How are organisations improving leadership development?

A new report has unveiled the areas in which leaders feel they need development – and how they are going about achieving it.

How are organisations improving leadership development?
New research from DDI and The Conference Board has shed light on how leadership development is viewed by people in leadership positions. 

In the Global Leadership Forecast 2014/15, leaders from around the world responded to key questions regarding the path to organisational success.

It was found that human capital was one of the greatest concerns for CEOs, with just 27% feeling prepared to meet the challenges around HR. 

Other issues that CEOs felt unprepared to face were innovation, operational excellence, and customer relationships.

According to the report, only one in four HR professionals viewed their organisation’s leadership as high quality; leaders, however, were more confident, with 40% stating that their organisation had a high quality management.

It was also found that less than half of organisations could fill critical positions immediately with internal candidates.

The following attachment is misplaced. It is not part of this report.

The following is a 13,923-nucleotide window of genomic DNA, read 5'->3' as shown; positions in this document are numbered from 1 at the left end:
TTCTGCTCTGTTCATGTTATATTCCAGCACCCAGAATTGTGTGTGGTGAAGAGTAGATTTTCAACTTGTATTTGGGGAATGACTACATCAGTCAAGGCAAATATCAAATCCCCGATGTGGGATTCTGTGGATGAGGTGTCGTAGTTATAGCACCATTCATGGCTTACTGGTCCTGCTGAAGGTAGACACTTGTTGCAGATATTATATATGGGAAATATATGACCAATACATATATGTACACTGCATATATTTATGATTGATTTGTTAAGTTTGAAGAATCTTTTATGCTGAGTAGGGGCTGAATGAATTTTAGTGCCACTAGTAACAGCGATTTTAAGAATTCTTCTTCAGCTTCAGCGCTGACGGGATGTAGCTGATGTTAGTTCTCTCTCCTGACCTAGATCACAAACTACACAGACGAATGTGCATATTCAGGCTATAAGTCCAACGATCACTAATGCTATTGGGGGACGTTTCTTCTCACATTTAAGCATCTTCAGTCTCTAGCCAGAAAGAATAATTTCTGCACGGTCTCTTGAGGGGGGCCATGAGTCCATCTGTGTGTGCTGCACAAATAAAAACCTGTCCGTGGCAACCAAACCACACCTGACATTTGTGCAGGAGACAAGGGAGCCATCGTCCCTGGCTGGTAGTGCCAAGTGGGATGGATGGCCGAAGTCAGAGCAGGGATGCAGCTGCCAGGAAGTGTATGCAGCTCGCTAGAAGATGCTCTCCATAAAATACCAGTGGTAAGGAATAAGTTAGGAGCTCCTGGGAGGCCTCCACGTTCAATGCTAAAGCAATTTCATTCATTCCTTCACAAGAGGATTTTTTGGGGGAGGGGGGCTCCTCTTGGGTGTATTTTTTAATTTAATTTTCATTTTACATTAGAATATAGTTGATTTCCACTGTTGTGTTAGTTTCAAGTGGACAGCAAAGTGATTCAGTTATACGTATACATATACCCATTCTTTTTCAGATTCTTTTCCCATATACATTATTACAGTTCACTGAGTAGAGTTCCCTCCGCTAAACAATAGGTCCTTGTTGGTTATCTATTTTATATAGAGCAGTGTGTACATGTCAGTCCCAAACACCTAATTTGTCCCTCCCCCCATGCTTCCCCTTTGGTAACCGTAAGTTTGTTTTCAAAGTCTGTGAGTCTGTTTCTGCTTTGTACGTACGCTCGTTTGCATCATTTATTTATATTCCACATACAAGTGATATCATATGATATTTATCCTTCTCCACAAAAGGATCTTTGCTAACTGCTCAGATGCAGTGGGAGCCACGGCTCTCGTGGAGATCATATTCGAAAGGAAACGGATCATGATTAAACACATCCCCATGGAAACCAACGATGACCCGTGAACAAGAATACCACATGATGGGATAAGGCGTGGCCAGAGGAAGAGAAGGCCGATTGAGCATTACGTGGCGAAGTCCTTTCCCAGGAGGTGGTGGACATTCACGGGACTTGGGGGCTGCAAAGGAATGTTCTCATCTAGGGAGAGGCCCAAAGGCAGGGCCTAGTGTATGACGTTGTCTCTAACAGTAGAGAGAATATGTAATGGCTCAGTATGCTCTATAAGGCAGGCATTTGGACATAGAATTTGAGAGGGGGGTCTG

Participants in the survey said that HR was not involved enough in leadership development, with almost half reporting that they would like to see HR’s involvement increased. 

How do leaders improve?

According to leaders, the most effective leadership development methods were:
  • Developmental assignments
  • Formal workshops, training courses and seminars
  • Coaching received from current manager
  • Coaching received from external coaches or mentors
  • Coaching received from external coaches or mentors other than current manager

The report also shed some light on the issues leaders were struggling with. 

Cultural issues were prevalent, with the research showing that leaders were struggling with orchestrating a diverse workforce. 

Only a third of those surveyed said they were highly effective in leading across countries and cultures, while 60% of leaders struggled with inter-cultural communication within international business environments. Over half said they struggled with integrating themselves into intercultural or foreign environments, and 54% per cent of the leaders surveyed said they could effectively lead across generations.

Aside from cultural concerns, leaders named fostering creativity and innovation as a difficult area to manage, with 44% saying they could not do so to a high standard.

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